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Monday, June 13, 2011

VESTIBULAR MIGRAINE; THE SIGNS AND SYMPTOMS HAVE LARGE OVERLAP TO TMJ (TMD). ARE VESTIBULAR MIGRAINES BEST TREATED BY NEUROMUSCULAL DENTAL ORTHOTIC

A recent article in HEADACHE (June 2011)"Migraine and Vestibular Symptoms-Identifying Clinical Features That Predict "Vestibular Migraine" looks at patients who have an overlap of vestibular symptoms, such as lightheadedness, unsteadiness, vertigo, balance disturbance and headache.

The study showed just under half of the patients had onset of pain and vestibular symptoms together. This is frequently seen in patients withcraniomandibular neuromuscular disorders and usually responds extremely well to a neuromuscular orthotic, use of ULF TENS, Trigger point injections, spray and stretch elimination of TP's and SPG (Sphenopalatine Ganglion) Blocks.

NEUROMUSCULAR DENTISTRY SHOULD PROBABLY BE A FIRST LINE TREATMENT FOR PATIENTS EXPERIENCING VESTIBULAR SYMPTOMS AND HEADACHE OR MIGRAINE AFTER ORGANIC DISEASE IS RULED OUT.

TMJ DISORDERS HAVE LONG BEEN CALLED "THE GREAT IMPOSTER" because they mimic so many other disorders. All patients with vestibular symptoms and head or neck pain shoud read "SUFFER NO MORE: DEALING WITH THE GREAT IMPOSTER" IN SLEEP AND HEALTH JOURNAL.
http://www.sleepandhealth.com/story/suffer-no-more-dealing-great-impostor


The article's conclusions are not diagnostic at all. They cover episodic, acute onset and chronic disorders. The authors stated "Vestibular migraine is a heterogeneous condition with varying symptomatology. As with migraine itself, symptomatic expression varies along a spectrum that extends from episodic to chronic. As the histories of many of the patients we evaluated would not meet current International Classification of Headache Disorders criteria, we suggest that new criteria which account for the heterogeneity and natural history of the disorder may be required to adequately diagnose and treat those who suffer from VM"


Headache. 2011 Jun 7. doi: 10.1111/j.1526-4610.2011.01934.x. [Epub ahead of print]
Migraine and Vestibular Symptoms-Identifying Clinical Features That Predict "Vestibular Migraine"
Cohen JM, Bigal ME, Newman LC.
Source

From Roosevelt Hospital, Headache Institute, New York, NY, USA (J.M. Cohen and L.C. Newman); Merck, Sharp & Dohme Corp., Whitehouse Station, NJ, USA (M.E. Bigal).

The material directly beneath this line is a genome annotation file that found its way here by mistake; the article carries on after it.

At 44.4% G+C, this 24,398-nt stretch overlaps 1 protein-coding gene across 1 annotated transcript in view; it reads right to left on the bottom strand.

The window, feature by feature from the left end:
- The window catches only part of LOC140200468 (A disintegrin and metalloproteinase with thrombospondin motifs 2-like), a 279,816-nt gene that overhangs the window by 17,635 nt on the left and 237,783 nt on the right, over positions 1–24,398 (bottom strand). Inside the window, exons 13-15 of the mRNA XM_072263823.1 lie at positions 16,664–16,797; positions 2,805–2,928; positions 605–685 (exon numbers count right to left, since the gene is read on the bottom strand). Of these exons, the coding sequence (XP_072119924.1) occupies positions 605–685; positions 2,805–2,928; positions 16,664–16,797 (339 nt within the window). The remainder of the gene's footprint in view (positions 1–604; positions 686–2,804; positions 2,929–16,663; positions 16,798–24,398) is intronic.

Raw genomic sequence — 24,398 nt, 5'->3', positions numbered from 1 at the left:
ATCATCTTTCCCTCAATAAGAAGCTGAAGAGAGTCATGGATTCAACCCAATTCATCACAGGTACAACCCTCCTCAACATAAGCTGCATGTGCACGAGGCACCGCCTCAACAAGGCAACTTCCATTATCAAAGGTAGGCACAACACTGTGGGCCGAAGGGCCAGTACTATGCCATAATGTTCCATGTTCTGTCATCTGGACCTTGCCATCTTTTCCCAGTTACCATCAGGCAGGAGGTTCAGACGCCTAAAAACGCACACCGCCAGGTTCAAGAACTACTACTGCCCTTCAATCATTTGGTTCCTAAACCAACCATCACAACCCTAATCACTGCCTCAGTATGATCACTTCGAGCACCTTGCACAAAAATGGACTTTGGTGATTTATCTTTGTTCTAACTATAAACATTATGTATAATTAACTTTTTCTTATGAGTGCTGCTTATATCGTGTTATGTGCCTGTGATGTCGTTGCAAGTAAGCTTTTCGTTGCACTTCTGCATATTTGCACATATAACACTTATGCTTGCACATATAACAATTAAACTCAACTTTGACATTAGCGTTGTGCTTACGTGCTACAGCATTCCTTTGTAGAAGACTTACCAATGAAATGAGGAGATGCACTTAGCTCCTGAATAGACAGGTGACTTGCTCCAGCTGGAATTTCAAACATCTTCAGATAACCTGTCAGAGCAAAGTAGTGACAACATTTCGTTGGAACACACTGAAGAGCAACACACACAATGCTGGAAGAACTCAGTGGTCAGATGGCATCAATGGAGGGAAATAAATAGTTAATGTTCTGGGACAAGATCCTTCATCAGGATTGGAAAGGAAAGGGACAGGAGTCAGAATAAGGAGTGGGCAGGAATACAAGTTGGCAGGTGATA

Abstract

Background.- Migraine and symptoms that may suggest a vestibular disorder (referred to herein broadly as vestibular symptoms-VS) often co-exist. In part due to a lack of standardized diagnostic criteria, this relationship remains unknown to many physicians. Objective.- To determine common clinical features that may be associated with "vestibular migraine" (VM). Methods.- We retrospectively reviewed charts of patients diagnosed with VM at a headache center. In this group we recorded certain demographic and clinical features related to their disorder, including the most common triggers of the VS and the specific characteristics of the symptoms that suggested VM. Results.- Our sample consisted of 147 patients (68% women, mean age = 45 years, 39% with aura). Migraine onset preceded the onset of VS by a mean of 8 years. A total of 62 patients (42%) had gradual onset of VS, while in 48 (33%) symptoms began suddenly. The most commonly reported symptoms that led to the diagnosis of VM were: unsteadiness (134; 91%), balance disturbance (120; 82%), "light-headedness" (113; 77%), and vertigo (84; 57%). VS and headache occurred concomitantly in 48% of patients. A total of 67 (47%) patients had VS that were chronic from onset, 29 (21%) had episodic symptoms, and in 46 (32%) the VS had evolved from episodic to chronic (with an average duration of 7.04 years required for this evolution to occur). Conclusions.- Vestibular migraine is a heterogeneous condition with varying symptomatology. As with migraine itself, symptomatic expression varies along a spectrum that extends from episodic to chronic. As the histories of many of the patients we evaluated would not meet current International Classification of Headache Disorders criteria, we suggest that new criteria which account for the heterogeneity and natural history of the disorder may be required to adequately diagnose and treat those who suffer from VM.

© 2011 American Headache Society.

PMID:
21649658
[PubMed - as supplied by publisher]

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posted by Dr Shapira at 6:25 AM

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